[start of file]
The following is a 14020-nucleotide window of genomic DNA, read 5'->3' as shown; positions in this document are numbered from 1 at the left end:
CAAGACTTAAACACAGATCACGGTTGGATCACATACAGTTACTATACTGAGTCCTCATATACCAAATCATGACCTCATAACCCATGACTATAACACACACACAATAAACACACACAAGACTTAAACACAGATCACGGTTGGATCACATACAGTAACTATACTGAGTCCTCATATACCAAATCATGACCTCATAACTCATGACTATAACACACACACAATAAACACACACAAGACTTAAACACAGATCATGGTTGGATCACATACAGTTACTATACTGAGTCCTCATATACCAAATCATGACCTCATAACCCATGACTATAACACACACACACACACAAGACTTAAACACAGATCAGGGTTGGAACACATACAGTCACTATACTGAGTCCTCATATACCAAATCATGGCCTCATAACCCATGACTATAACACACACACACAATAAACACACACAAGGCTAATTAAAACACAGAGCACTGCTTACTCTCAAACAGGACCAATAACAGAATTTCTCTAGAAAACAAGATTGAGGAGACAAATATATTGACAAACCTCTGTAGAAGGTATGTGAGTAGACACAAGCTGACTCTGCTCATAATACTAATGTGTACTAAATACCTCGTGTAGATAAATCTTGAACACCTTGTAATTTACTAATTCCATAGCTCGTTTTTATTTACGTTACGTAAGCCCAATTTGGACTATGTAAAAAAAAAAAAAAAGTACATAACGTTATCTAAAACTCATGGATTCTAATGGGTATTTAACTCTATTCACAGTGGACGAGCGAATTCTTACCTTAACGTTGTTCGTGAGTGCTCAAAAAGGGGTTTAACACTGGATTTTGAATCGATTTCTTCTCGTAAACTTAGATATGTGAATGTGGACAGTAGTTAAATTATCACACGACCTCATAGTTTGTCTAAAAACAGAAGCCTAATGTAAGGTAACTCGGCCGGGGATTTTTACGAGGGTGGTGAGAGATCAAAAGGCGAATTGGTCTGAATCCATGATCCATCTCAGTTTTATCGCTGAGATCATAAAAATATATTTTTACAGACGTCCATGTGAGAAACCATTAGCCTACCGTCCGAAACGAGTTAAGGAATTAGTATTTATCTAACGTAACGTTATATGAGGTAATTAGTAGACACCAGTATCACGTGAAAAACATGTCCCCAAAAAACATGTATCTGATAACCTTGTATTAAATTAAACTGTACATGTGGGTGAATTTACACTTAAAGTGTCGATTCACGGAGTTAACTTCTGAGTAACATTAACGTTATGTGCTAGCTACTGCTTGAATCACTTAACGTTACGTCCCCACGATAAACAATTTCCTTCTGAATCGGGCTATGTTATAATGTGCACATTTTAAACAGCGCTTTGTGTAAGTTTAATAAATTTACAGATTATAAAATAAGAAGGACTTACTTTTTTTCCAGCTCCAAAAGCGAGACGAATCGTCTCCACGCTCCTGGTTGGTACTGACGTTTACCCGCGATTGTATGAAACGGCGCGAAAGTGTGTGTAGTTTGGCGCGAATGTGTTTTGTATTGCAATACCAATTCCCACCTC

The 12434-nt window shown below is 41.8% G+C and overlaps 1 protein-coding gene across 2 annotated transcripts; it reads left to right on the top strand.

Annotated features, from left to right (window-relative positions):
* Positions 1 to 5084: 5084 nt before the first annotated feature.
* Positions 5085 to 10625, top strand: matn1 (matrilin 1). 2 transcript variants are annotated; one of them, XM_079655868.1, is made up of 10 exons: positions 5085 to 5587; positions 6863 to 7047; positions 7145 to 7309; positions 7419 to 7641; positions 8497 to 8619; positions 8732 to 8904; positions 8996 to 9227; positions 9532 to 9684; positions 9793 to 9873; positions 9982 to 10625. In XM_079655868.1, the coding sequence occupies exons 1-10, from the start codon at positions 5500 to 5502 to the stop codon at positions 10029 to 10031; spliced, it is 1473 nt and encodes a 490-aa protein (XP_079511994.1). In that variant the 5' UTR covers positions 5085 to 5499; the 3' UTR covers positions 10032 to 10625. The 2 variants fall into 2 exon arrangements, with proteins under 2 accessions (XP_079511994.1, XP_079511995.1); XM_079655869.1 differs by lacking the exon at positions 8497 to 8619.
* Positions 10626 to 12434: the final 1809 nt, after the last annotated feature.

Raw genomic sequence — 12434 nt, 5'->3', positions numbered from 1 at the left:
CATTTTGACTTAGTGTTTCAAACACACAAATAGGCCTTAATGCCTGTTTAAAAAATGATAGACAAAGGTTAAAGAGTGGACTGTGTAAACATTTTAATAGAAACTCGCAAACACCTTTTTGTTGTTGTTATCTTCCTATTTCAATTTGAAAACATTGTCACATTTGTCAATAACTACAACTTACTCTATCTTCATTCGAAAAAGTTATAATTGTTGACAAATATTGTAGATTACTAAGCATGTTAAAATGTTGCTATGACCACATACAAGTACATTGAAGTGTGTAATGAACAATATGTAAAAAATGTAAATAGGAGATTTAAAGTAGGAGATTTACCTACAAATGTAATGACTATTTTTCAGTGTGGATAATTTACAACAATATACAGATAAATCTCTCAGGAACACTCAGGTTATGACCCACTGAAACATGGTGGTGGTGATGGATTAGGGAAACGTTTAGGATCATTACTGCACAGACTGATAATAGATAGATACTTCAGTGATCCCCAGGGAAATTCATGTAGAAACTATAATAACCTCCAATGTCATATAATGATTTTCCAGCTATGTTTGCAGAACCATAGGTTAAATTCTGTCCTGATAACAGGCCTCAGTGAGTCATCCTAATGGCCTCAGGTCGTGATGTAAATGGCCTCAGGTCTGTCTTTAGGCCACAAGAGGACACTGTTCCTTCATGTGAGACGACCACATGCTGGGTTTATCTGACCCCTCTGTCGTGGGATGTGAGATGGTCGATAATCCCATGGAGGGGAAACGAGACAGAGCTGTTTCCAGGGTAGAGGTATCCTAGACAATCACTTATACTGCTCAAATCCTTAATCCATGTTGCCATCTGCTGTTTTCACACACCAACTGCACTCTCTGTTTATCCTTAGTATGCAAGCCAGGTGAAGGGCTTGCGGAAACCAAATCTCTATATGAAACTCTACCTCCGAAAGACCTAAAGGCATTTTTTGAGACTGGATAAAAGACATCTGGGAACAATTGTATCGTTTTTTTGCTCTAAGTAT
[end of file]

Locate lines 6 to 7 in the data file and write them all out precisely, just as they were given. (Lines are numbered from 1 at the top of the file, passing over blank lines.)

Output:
* Positions 5085 to 10625, top strand: matn1 (matrilin 1). 2 transcript variants are annotated; one of them, XM_079655868.1, is made up of 10 exons: positions 5085 to 5587; positions 6863 to 7047; positions 7145 to 7309; positions 7419 to 7641; positions 8497 to 8619; positions 8732 to 8904; positions 8996 to 9227; positions 9532 to 9684; positions 9793 to 9873; positions 9982 to 10625. In XM_079655868.1, the coding sequence occupies exons 1-10, from the start codon at positions 5500 to 5502 to the stop codon at positions 10029 to 10031; spliced, it is 1473 nt and encodes a 490-aa protein (XP_079511994.1). In that variant the 5' UTR covers positions 5085 to 5499; the 3' UTR covers positions 10032 to 10625. The 2 variants fall into 2 exon arrangements, with proteins under 2 accessions (XP_079511994.1, XP_079511995.1); XM_079655869.1 differs by lacking the exon at positions 8497 to 8619.
* Positions 10626 to 12434: the final 1809 nt, after the last annotated feature.